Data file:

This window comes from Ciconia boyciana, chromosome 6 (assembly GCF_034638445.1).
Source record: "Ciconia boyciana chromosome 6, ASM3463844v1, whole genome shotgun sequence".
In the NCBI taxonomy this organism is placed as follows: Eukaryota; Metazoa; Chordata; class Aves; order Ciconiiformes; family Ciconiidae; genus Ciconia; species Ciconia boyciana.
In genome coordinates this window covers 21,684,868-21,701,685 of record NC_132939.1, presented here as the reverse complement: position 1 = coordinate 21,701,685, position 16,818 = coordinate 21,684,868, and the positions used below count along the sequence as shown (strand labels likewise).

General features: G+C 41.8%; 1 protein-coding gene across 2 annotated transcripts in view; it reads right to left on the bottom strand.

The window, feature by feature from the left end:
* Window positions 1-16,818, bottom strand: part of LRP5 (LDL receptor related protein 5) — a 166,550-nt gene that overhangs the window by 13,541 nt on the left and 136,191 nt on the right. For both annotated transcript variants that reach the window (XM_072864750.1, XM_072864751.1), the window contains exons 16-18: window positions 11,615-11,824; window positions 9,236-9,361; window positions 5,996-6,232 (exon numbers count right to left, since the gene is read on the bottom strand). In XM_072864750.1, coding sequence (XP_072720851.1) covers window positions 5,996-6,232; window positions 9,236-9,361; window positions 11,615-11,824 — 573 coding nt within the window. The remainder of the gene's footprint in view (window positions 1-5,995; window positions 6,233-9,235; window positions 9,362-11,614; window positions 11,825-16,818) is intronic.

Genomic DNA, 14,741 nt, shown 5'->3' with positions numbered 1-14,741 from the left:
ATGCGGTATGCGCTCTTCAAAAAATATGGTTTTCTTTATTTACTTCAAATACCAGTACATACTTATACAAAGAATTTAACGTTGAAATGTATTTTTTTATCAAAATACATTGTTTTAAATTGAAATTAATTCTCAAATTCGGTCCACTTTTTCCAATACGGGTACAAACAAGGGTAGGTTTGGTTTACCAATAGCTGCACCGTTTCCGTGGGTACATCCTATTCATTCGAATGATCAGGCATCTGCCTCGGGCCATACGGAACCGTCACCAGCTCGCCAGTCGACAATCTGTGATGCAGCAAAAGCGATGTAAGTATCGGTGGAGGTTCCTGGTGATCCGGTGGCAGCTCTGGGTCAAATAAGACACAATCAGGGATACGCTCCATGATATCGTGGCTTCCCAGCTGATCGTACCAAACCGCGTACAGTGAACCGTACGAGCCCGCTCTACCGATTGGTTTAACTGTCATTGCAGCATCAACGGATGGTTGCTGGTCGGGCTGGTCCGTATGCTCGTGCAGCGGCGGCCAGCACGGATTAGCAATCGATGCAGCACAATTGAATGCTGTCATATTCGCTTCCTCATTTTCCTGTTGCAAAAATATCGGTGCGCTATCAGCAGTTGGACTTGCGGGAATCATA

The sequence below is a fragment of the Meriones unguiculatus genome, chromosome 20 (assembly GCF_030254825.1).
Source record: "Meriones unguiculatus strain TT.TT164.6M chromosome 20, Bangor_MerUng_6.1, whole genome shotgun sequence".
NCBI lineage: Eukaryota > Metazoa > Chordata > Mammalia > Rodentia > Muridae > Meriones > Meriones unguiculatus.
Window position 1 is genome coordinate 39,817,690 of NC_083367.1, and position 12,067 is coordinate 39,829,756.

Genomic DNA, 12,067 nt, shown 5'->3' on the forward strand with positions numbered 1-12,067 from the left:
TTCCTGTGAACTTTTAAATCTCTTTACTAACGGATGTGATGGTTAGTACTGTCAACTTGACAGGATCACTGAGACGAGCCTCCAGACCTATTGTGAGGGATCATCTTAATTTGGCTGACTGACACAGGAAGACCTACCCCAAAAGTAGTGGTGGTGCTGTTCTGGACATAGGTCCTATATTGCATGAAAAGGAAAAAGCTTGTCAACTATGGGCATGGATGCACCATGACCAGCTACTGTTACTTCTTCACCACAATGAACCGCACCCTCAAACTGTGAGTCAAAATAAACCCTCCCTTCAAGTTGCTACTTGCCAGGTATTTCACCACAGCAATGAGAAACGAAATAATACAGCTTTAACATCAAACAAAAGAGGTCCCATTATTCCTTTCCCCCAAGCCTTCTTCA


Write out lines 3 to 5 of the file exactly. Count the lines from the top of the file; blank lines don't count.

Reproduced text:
In the NCBI taxonomy this organism is placed as follows: Eukaryota; Metazoa; Chordata; class Aves; order Ciconiiformes; family Ciconiidae; genus Ciconia; species Ciconia boyciana.
In genome coordinates this window covers 21,684,868-21,701,685 of record NC_132939.1, presented here as the reverse complement: position 1 = coordinate 21,701,685, position 16,818 = coordinate 21,684,868, and the positions used below count along the sequence as shown (strand labels likewise).

General features: G+C 41.8%; 1 protein-coding gene across 2 annotated transcripts in view; it reads right to left on the bottom strand.